When my son was a baby I met Li-Anh. She has a little girl, L, who is just Connor's age. L and Connor soon became fast friends. Li-Anh happens to be a fantastic cook, and she would prepare the most elaborate snacks for our beach picnics or play dates at the park. There were rainbows of baby-size diced bell peppers, strawberries, grapes, beans, tomatoes, cherries, and apples. There were noodles cooked in a savory, homemade broth. And there were tiny cubes of grilled chicken, which tasted of smokey green onion, fragrant black pepper (though not at all spicy as Li-Anh carefully scraped off all the large bits of peppercorn before she cut it up for the kids), and some mysterious ingredient which I couldn't place.
I watched in amazement as my one-year-old, who normally shunned meat of any sort, ate the chicken like it was candy. I knew I had to get the recipe. Li-Anh smiled coyly as I tried to guess that secret ingredient; the one which made her chicken so delicious.
Soy sauce? No.
Oyster sauce? No.
It's fish sauce. She told me, amused. Have you ever cooked with fish sauce?
I admitted I hadn't so she began telling me about it . . .
When you're choosing a fish sauce, buy an authentic one from an Asian Market. The best come from Phu Quoc, a large island off the coast of Vietnam in the Gulf of Thailand. Look for one that's the colour of brewed tea - a clear, warm, coppery-brown. It's made with three parts Anchovies (or other small fish) to one part salt which are fermented in a large vat. As the juices from the fish are released they are mixed back into the vat day after day for an entire year. The result is an amazingly pungent, salty, brew that has a meaty, robust taste with a sweet finish, but smells like fermented gym socks. You spill it on your counter, you scour the counter. You spill it in your car, you buy a new car, Li-Anh warned.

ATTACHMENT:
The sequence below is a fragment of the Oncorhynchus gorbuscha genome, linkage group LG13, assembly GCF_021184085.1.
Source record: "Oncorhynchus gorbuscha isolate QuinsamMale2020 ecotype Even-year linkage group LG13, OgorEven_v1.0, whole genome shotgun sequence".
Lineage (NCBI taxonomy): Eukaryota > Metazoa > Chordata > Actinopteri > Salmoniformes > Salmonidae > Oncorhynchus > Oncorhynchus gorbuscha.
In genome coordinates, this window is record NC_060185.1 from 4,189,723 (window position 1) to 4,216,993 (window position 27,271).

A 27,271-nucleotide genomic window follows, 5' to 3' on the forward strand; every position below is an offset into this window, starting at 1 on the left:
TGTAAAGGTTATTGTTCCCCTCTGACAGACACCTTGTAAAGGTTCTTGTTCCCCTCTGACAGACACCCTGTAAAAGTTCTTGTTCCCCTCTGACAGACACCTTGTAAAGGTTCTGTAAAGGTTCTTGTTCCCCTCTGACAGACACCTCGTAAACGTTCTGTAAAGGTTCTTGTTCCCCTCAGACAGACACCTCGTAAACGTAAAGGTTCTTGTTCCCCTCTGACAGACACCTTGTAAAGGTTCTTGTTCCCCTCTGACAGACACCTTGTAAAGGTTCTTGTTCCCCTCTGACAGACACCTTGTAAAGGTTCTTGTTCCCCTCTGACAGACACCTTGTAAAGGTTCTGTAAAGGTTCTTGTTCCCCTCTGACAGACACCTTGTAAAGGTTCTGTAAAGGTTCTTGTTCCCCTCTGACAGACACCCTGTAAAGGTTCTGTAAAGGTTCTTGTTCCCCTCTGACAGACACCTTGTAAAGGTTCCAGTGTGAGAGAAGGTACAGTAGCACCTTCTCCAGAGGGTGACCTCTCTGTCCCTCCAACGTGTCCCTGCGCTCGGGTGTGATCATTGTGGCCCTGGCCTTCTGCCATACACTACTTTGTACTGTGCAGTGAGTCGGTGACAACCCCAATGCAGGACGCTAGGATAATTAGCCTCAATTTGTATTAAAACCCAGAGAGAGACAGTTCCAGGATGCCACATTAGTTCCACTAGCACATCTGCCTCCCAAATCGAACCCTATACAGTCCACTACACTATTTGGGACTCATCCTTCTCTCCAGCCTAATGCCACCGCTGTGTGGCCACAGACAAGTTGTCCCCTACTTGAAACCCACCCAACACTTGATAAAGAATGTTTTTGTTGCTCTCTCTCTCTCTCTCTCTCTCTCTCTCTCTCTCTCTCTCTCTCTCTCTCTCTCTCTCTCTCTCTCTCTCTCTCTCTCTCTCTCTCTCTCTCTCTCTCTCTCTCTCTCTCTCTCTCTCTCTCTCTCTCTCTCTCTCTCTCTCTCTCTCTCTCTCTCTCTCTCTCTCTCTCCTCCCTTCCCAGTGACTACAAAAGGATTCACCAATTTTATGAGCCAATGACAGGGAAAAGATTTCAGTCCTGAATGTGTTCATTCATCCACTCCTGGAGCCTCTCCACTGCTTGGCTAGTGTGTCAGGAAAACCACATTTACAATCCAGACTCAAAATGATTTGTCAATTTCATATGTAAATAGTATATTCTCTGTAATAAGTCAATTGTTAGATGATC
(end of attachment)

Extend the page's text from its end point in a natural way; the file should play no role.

Surprisingly, fish sauce is not limited to Southeast Asia. In fact, the Romans brewed a similar sauce called Garum, and even now regions off the Amalfi Coast in Italy are still producing a fermented fish sauce called Colatura di Alici which is paired with pasta.
This chicken is so versatile. I grill up a big batch and use it throughout the week in wraps and salads, over rice or in my Chicken Divan. And Li-Anh makes a marvelous pizza with her grilled chicken.
3 - 4 lb boneless, skinless organic chicken breast
2 Tbsp Fish Sauce
2 Tbsp olive oil
4 - 5 green onions, white and green parts, chopped
1/2 tsp whole peppercorns
1/2 - 1 tsp sugar (optional, if your fish sauce doesn't already contain some)
Butterfly each chicken breast and place in a large ziplock bag. Using a mortar and pestle, grind the peppercorns until broken but coarse, leaving some pieces fairly large. Add the chopped onions to the peppercorns and muddle the two together until the onions begin to release their juice. Scrape the mixture into the ziplock bag with the chicken. Add the fish sauce, oil, and sugar to the chicken. Seal the bag and toss and squish until the chicken is well coated. Refrigerate at least 4 hours (at this point the chicken can also be frozen in the marinade until ready to use). Grill the chicken over medium-high heat until cooked through. Chicken can be served warm, but it is especially good cold tossed in salads, in wraps, or simply by itself.
Shared with: Freedom Fridays, Foodie Friday at Rattlebridge Farm, Foodie Friday at Simple Living, Mangia Mondays, Hearth and Soul